Why Consumers Struggle to Understand Healthcare

Health illiteracy is a serious problem that damages consumer health and adds billions to costs.

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Older patients, caregivers, and family members face growing challenges in understanding and navigating the nation's increasingly complex healthcare system. Consumer illiteracy, long applied to financial matters, also has become an enormous issue in healthcare.

[See 10 Things States Are Doing to Make Senior-Friendly Communities.]

Sophisticated drugs and dosages are more complicated. With many seniors being treated for multiple chronic diseases, there can be dangerous interactive effects of taking medications for these differing problems. Dealing with medical professionals is also often challenging. Consumers don't understand medical language and many healthcare professionals seem incapable of speaking in any other tongue.

"Tens of millions of Americans have limited health literacy," according to a recent article in the journal Health Affairs that was authored by half a dozen government health officials, including Donald Berwick, the former head of the Centers for Medicare and Medicaid Services. "Despite its importance," the experts said, "health literacy has until recently been relegated to the sidelines of healthcare improvement efforts."

Consumer difficulties in understanding healthcare communications can lead to a worsening cycle of health problems, including:

• The reduced ability to interpret medication labels and health messages

• Failure to select and enroll in the most appropriate health insurance plans

• Failure to understand and use the services provided by their health plans

• Problems taking medicines correctly

• Reduced use of a growing array of free preventive medical services

• More hospitalizations and readmissions

• Greater use of costly emergency room care

• Worse health outcomes and earlier deaths

[See What to do About Retiree Healthcare Costs.]

The lack of knowledge is described as illiteracy, but that's an unfair knock on consumers. Healthcare is a complex and quickly changing field, and many experts and healthcare professionals are not very good communicators.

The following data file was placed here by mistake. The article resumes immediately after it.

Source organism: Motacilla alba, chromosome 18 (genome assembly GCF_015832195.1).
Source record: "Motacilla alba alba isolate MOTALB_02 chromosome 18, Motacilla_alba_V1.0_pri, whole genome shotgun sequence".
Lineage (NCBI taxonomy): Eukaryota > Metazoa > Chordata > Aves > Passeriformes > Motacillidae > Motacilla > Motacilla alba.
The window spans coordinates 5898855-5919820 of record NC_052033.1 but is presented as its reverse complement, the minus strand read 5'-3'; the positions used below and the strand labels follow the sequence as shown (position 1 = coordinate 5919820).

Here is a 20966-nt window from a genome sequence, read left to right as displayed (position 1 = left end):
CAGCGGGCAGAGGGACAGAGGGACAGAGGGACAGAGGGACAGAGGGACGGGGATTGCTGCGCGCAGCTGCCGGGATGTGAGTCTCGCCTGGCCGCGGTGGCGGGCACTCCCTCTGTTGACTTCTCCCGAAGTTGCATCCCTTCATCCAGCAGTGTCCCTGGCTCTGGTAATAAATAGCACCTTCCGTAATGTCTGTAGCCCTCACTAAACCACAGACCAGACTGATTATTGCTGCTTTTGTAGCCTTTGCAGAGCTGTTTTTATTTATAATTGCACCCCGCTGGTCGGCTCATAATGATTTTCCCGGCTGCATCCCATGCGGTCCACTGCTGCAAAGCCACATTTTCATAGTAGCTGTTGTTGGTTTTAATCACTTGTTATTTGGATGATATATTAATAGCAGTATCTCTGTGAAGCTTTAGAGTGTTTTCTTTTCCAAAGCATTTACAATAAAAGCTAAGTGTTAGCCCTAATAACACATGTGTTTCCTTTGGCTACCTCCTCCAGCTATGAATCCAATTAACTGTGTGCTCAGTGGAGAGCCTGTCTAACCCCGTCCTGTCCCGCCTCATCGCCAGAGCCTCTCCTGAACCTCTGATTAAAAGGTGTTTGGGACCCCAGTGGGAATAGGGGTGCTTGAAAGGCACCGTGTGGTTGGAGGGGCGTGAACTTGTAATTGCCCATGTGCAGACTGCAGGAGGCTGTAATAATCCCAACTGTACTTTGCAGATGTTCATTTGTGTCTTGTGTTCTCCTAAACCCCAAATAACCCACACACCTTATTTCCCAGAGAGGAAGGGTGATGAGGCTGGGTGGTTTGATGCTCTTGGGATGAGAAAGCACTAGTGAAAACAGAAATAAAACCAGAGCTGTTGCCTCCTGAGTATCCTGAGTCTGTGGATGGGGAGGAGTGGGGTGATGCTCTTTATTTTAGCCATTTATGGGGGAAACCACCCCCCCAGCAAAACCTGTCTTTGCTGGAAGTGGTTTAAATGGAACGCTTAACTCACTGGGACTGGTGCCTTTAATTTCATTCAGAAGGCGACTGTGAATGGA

"Patients are regularly confronted with complicated, confusing forms and instructions," the article said. "As a result, too many people are hospitalized after being given ambiguous instructions about medications or failing to recognize the symptoms of a worsening condition. Effective practices have yet to be developed to assess whether patients properly use medications, complete tests, or receive referrals."

Recent laws, including provisions of the Affordable Care Act, have in the past two years spawned new government efforts and rules to make healthcare information clearer and easier to understand. There is even a "National Action Plan to Improve Health Literacy."

[See Release of Medicare Claims Info a Game-Changer.]

Some early test efforts show promise. For example, the article said, a pilot program to improve the clarity and amount of information to hospitalized patients reduced expensive and potentially unhealthy hospital readmissions by 30 percent.

Despite the added attention, most of the enhanced communications being provided by government agencies are on websites. Large percentages of older consumer do not use the Internet or use it sparingly, particularly lower-income seniors who are often the sickest group of healthcare users. Doctors and hospitals are still in the early stages of patient-centric treatment and communication programs.

The only general population survey of consumer healthcare literacy, the article said, was conducted in 2003. At that time, the experts said, more than a third of adults were in the "basic" or "below basic" health literacy groups, "which means they may fail to understand critically important warnings on the label of an over-the-counter medicine."

Another 53 percent of adults had "intermediate" literacy skills, but this still meant they faced problems in defining medical terms used in complicated healthcare documents that are unfamiliar to them.

Only 12 percent of adults surveyed in 2003 had "proficient" health literacy. "Adding to these challenges, twenty-four million Americans (8.7 percent) are not proficient in English," the article noted.

Twitter: @PhilMoeller